The publisher's blurb for this book mentions the movie Get Out and that's a fair comparison. But I recently heard author Zakiya Dalila Harris talking about the influences on her writing and she mentioned Stephen King and I can see that too. Those aside, debut author Harris puts her own fresh, unique stamp on her novel and takes the story to places neither of those others could or did go. What starts out as a skewering of the whiteness of the publishing biz is turned sideways when a building, unknown menace begins to infuse the story.
Nella Rogers is an editorial assistant and the only Black employee at Wagner Books. She struggles with the micro and let's admit it, macro-aggressions she experiences daily. So when another Black woman is hired by Wagner Nella is thrilled. Finally she'll not be so lonely. Surely Hazel will truly understand Nella's frustrations and be the sounding board she's been longing for. Nella's delight is short-lived as Hazel not only gets along with her white colleagues, but also charms them, so much so that she is quickly getting opportunities never offered to Nella. And even as Nella is dealing with this competition from the one person she thought would be an ally, the notes start to appear. Notes that tell her to "Leave Wagner. Now."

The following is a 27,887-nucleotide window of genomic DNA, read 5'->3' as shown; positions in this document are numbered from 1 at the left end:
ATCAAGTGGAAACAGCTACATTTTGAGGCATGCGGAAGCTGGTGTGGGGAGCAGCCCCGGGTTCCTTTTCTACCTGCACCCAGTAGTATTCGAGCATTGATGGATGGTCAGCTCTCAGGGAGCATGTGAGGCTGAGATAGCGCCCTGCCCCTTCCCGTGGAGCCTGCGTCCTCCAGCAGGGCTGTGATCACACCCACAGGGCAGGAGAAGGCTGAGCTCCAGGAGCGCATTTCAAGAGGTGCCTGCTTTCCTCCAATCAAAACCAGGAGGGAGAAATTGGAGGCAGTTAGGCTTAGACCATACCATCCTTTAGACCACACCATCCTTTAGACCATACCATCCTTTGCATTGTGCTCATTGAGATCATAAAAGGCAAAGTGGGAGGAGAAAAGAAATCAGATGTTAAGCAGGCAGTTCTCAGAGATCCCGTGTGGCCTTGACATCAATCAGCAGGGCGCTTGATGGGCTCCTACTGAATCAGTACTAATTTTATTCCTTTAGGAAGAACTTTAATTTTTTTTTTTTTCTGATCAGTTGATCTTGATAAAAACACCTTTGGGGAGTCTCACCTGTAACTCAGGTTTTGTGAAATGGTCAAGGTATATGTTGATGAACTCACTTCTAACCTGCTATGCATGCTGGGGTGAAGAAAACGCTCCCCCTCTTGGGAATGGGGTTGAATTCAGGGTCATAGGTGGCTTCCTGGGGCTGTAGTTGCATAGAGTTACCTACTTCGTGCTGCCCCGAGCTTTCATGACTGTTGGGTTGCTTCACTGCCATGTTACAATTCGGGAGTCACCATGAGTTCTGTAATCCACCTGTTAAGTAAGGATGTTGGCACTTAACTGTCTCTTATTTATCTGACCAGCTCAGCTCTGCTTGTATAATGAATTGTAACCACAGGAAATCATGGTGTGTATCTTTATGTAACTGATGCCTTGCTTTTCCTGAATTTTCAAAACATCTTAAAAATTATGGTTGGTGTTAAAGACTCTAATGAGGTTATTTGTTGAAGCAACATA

That's as far as I'm going to go in telling you about the plot as part of the delight I had in this book was how it never went where I thought it was going to go. The slow-building, sinister surprises it offered were so good, and yes, thrilling, that I want you to be able to experience them too. Enjoy!